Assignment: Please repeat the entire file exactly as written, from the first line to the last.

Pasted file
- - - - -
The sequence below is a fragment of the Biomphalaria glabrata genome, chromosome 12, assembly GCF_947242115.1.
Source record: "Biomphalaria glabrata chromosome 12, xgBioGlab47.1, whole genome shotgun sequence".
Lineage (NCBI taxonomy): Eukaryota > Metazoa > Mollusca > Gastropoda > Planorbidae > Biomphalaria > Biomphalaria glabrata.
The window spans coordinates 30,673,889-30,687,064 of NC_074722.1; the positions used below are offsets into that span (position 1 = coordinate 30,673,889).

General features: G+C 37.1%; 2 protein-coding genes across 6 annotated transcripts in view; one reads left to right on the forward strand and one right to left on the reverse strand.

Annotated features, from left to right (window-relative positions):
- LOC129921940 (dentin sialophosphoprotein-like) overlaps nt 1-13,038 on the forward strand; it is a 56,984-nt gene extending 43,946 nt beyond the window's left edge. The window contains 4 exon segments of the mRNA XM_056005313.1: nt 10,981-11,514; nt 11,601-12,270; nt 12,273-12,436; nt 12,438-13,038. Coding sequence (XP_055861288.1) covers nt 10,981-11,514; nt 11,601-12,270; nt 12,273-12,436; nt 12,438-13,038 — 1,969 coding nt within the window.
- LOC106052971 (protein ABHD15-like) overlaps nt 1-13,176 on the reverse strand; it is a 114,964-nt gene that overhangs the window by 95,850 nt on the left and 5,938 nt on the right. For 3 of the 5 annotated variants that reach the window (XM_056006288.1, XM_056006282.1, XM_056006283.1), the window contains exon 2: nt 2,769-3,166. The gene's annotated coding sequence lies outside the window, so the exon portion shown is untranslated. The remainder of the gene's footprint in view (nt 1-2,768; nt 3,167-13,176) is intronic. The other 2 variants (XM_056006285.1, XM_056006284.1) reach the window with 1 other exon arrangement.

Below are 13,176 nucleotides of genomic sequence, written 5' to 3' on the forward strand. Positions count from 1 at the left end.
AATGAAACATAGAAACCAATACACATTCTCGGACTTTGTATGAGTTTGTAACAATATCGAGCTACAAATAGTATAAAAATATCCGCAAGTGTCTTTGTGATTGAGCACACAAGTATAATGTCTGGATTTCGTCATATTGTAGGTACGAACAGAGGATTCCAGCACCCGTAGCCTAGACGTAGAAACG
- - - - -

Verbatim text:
The sequence below is a fragment of the Biomphalaria glabrata genome, chromosome 12, assembly GCF_947242115.1.
Source record: "Biomphalaria glabrata chromosome 12, xgBioGlab47.1, whole genome shotgun sequence".
Lineage (NCBI taxonomy): Eukaryota > Metazoa > Mollusca > Gastropoda > Planorbidae > Biomphalaria > Biomphalaria glabrata.
The window spans coordinates 30,673,889-30,687,064 of NC_074722.1; the positions used below are offsets into that span (position 1 = coordinate 30,673,889).

General features: G+C 37.1%; 2 protein-coding genes across 6 annotated transcripts in view; one reads left to right on the forward strand and one right to left on the reverse strand.

Annotated features, from left to right (window-relative positions):
- LOC129921940 (dentin sialophosphoprotein-like) overlaps nt 1-13,038 on the forward strand; it is a 56,984-nt gene extending 43,946 nt beyond the window's left edge. The window contains 4 exon segments of the mRNA XM_056005313.1: nt 10,981-11,514; nt 11,601-12,270; nt 12,273-12,436; nt 12,438-13,038. Coding sequence (XP_055861288.1) covers nt 10,981-11,514; nt 11,601-12,270; nt 12,273-12,436; nt 12,438-13,038 — 1,969 coding nt within the window.
- LOC106052971 (protein ABHD15-like) overlaps nt 1-13,176 on the reverse strand; it is a 114,964-nt gene that overhangs the window by 95,850 nt on the left and 5,938 nt on the right. For 3 of the 5 annotated variants that reach the window (XM_056006288.1, XM_056006282.1, XM_056006283.1), the window contains exon 2: nt 2,769-3,166. The gene's annotated coding sequence lies outside the window, so the exon portion shown is untranslated. The remainder of the gene's footprint in view (nt 1-2,768; nt 3,167-13,176) is intronic. The other 2 variants (XM_056006285.1, XM_056006284.1) reach the window with 1 other exon arrangement.

Below are 13,176 nucleotides of genomic sequence, written 5' to 3' on the forward strand. Positions count from 1 at the left end.
AATGAAACATAGAAACCAATACACATTCTCGGACTTTGTATGAGTTTGTAACAATATCGAGCTACAAATAGTATAAAAATATCCGCAAGTGTCTTTGTGATTGAGCACACAAGTATAATGTCTGGATTTCGTCATATTGTAGGTACGAACAGAGGATTCCAGCACCCGTAGCCTAGACGTAGAAACG